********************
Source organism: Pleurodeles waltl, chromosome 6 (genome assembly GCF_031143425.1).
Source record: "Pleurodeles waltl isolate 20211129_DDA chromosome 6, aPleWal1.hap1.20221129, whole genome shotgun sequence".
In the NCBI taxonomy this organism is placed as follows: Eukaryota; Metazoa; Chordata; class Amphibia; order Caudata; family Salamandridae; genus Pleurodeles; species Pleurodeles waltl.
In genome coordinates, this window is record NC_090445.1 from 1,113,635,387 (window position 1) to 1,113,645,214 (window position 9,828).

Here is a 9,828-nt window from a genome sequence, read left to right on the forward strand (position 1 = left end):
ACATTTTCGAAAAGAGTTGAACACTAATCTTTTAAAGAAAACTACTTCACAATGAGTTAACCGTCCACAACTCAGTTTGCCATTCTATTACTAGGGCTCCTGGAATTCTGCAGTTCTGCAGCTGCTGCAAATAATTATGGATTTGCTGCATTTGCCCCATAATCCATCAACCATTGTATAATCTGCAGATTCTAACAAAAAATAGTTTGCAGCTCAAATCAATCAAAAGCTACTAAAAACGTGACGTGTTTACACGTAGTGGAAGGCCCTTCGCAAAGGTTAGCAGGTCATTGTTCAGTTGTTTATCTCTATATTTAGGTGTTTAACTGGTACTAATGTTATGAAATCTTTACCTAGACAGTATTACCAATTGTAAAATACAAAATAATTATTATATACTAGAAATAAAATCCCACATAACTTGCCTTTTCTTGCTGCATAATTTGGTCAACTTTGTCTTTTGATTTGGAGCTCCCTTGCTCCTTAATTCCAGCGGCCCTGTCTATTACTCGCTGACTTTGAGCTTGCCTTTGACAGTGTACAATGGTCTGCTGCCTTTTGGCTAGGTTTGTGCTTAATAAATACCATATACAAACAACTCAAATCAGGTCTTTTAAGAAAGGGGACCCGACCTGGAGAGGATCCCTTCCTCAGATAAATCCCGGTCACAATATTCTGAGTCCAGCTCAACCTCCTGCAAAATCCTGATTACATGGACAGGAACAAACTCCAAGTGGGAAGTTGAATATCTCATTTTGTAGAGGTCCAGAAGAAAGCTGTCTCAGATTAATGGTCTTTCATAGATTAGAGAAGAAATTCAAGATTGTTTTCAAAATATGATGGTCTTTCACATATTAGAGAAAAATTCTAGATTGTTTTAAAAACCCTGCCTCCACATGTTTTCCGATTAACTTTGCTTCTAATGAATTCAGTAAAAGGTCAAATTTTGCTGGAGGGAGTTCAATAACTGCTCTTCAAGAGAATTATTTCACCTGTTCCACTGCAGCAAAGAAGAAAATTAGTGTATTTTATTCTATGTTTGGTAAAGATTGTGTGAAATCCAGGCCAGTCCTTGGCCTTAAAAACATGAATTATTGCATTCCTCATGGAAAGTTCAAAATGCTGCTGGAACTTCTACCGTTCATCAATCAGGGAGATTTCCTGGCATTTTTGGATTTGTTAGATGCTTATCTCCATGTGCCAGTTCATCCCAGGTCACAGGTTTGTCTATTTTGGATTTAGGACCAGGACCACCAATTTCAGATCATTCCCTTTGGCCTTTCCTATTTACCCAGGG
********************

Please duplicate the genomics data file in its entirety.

Source organism: Pleurodeles waltl, chromosome 6 (genome assembly GCF_031143425.1).
Source record: "Pleurodeles waltl isolate 20211129_DDA chromosome 6, aPleWal1.hap1.20221129, whole genome shotgun sequence".
In the NCBI taxonomy this organism is placed as follows: Eukaryota; Metazoa; Chordata; class Amphibia; order Caudata; family Salamandridae; genus Pleurodeles; species Pleurodeles waltl.
In genome coordinates, this window is record NC_090445.1 from 1,113,635,387 (window position 1) to 1,113,645,214 (window position 9,828).

Here is a 9,828-nt window from a genome sequence, read left to right on the forward strand (position 1 = left end):
ACATTTTCGAAAAGAGTTGAACACTAATCTTTTAAAGAAAACTACTTCACAATGAGTTAACCGTCCACAACTCAGTTTGCCATTCTATTACTAGGGCTCCTGGAATTCTGCAGTTCTGCAGCTGCTGCAAATAATTATGGATTTGCTGCATTTGCCCCATAATCCATCAACCATTGTATAATCTGCAGATTCTAACAAAAAATAGTTTGCAGCTCAAATCAATCAAAAGCTACTAAAAACGTGACGTGTTTACACGTAGTGGAAGGCCCTTCGCAAAGGTTAGCAGGTCATTGTTCAGTTGTTTATCTCTATATTTAGGTGTTTAACTGGTACTAATGTTATGAAATCTTTACCTAGACAGTATTACCAATTGTAAAATACAAAATAATTATTATATACTAGAAATAAAATCCCACATAACTTGCCTTTTCTTGCTGCATAATTTGGTCAACTTTGTCTTTTGATTTGGAGCTCCCTTGCTCCTTAATTCCAGCGGCCCTGTCTATTACTCGCTGACTTTGAGCTTGCCTTTGACAGTGTACAATGGTCTGCTGCCTTTTGGCTAGGTTTGTGCTTAATAAATACCATATACAAACAACTCAAATCAGGTCTTTTAAGAAAGGGGACCCGACCTGGAGAGGATCCCTTCCTCAGATAAATCCCGGTCACAATATTCTGAGTCCAGCTCAACCTCCTGCAAAATCCTGATTACATGGACAGGAACAAACTCCAAGTGGGAAGTTGAATATCTCATTTTGTAGAGGTCCAGAAGAAAGCTGTCTCAGATTAATGGTCTTTCATAGATTAGAGAAGAAATTCAAGATTGTTTTCAAAATATGATGGTCTTTCACATATTAGAGAAAAATTCTAGATTGTTTTAAAAACCCTGCCTCCACATGTTTTCCGATTAACTTTGCTTCTAATGAATTCAGTAAAAGGTCAAATTTTGCTGGAGGGAGTTCAATAACTGCTCTTCAAGAGAATTATTTCACCTGTTCCACTGCAGCAAAGAAGAAAATTAGTGTATTTTATTCTATGTTTGGTAAAGATTGTGTGAAATCCAGGCCAGTCCTTGGCCTTAAAAACATGAATTATTGCATTCCTCATGGAAAGTTCAAAATGCTGCTGGAACTTCTACCGTTCATCAATCAGGGAGATTTCCTGGCATTTTTGGATTTGTTAGATGCTTATCTCCATGTGCCAGTTCATCCCAGGTCACAGGTTTGTCTATTTTGGATTTAGGACCAGGACCACCAATTTCAGATCATTCCCTTTGGCCTTTCCTATTTACCCAGGG